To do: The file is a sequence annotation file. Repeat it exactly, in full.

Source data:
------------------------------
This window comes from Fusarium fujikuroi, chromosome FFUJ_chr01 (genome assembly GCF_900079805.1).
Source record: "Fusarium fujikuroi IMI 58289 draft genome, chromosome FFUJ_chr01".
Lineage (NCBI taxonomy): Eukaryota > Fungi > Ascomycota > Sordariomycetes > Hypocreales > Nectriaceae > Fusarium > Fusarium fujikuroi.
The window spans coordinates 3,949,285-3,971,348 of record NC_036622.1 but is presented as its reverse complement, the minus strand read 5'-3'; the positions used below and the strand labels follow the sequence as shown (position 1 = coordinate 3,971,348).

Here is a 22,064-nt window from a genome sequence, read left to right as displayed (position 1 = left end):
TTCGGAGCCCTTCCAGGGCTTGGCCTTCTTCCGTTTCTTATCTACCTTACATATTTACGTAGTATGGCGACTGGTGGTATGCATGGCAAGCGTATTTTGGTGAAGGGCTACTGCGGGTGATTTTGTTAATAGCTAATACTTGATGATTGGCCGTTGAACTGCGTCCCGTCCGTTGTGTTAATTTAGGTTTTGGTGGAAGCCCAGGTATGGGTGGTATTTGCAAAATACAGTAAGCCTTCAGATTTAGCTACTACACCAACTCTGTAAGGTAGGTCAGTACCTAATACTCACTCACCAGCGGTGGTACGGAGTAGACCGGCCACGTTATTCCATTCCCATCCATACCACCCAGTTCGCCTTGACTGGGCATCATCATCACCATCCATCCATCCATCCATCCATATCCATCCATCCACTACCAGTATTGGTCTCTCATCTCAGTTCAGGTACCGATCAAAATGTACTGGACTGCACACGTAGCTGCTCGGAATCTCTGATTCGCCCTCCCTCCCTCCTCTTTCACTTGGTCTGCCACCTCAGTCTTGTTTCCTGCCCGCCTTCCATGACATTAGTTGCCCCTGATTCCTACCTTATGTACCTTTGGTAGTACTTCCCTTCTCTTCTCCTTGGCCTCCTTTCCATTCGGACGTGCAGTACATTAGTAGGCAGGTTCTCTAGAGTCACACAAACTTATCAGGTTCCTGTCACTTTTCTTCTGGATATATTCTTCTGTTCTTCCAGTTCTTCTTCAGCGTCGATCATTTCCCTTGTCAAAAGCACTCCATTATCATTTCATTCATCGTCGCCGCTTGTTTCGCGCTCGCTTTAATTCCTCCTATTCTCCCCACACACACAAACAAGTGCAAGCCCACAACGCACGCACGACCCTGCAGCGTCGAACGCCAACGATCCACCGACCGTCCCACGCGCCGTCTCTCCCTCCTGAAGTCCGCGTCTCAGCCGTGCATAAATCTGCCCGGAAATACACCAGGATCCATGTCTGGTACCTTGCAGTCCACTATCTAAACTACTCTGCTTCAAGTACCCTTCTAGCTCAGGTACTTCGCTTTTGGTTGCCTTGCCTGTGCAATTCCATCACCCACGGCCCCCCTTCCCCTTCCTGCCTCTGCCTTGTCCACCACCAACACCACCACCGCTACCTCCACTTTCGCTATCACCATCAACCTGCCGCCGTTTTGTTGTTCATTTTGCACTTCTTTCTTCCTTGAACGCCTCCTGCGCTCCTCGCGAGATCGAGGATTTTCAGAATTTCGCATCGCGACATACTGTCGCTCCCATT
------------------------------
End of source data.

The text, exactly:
This window comes from Fusarium fujikuroi, chromosome FFUJ_chr01 (genome assembly GCF_900079805.1).
Source record: "Fusarium fujikuroi IMI 58289 draft genome, chromosome FFUJ_chr01".
Lineage (NCBI taxonomy): Eukaryota > Fungi > Ascomycota > Sordariomycetes > Hypocreales > Nectriaceae > Fusarium > Fusarium fujikuroi.
The window spans coordinates 3,949,285-3,971,348 of record NC_036622.1 but is presented as its reverse complement, the minus strand read 5'-3'; the positions used below and the strand labels follow the sequence as shown (position 1 = coordinate 3,971,348).

Here is a 22,064-nt window from a genome sequence, read left to right as displayed (position 1 = left end):
TTCGGAGCCCTTCCAGGGCTTGGCCTTCTTCCGTTTCTTATCTACCTTACATATTTACGTAGTATGGCGACTGGTGGTATGCATGGCAAGCGTATTTTGGTGAAGGGCTACTGCGGGTGATTTTGTTAATAGCTAATACTTGATGATTGGCCGTTGAACTGCGTCCCGTCCGTTGTGTTAATTTAGGTTTTGGTGGAAGCCCAGGTATGGGTGGTATTTGCAAAATACAGTAAGCCTTCAGATTTAGCTACTACACCAACTCTGTAAGGTAGGTCAGTACCTAATACTCACTCACCAGCGGTGGTACGGAGTAGACCGGCCACGTTATTCCATTCCCATCCATACCACCCAGTTCGCCTTGACTGGGCATCATCATCACCATCCATCCATCCATCCATCCATATCCATCCATCCACTACCAGTATTGGTCTCTCATCTCAGTTCAGGTACCGATCAAAATGTACTGGACTGCACACGTAGCTGCTCGGAATCTCTGATTCGCCCTCCCTCCCTCCTCTTTCACTTGGTCTGCCACCTCAGTCTTGTTTCCTGCCCGCCTTCCATGACATTAGTTGCCCCTGATTCCTACCTTATGTACCTTTGGTAGTACTTCCCTTCTCTTCTCCTTGGCCTCCTTTCCATTCGGACGTGCAGTACATTAGTAGGCAGGTTCTCTAGAGTCACACAAACTTATCAGGTTCCTGTCACTTTTCTTCTGGATATATTCTTCTGTTCTTCCAGTTCTTCTTCAGCGTCGATCATTTCCCTTGTCAAAAGCACTCCATTATCATTTCATTCATCGTCGCCGCTTGTTTCGCGCTCGCTTTAATTCCTCCTATTCTCCCCACACACACAAACAAGTGCAAGCCCACAACGCACGCACGACCCTGCAGCGTCGAACGCCAACGATCCACCGACCGTCCCACGCGCCGTCTCTCCCTCCTGAAGTCCGCGTCTCAGCCGTGCATAAATCTGCCCGGAAATACACCAGGATCCATGTCTGGTACCTTGCAGTCCACTATCTAAACTACTCTGCTTCAAGTACCCTTCTAGCTCAGGTACTTCGCTTTTGGTTGCCTTGCCTGTGCAATTCCATCACCCACGGCCCCCCTTCCCCTTCCTGCCTCTGCCTTGTCCACCACCAACACCACCACCGCTACCTCCACTTTCGCTATCACCATCAACCTGCCGCCGTTTTGTTGTTCATTTTGCACTTCTTTCTTCCTTGAACGCCTCCTGCGCTCCTCGCGAGATCGAGGATTTTCAGAATTTCGCATCGCGACATACTGTCGCTCCCATT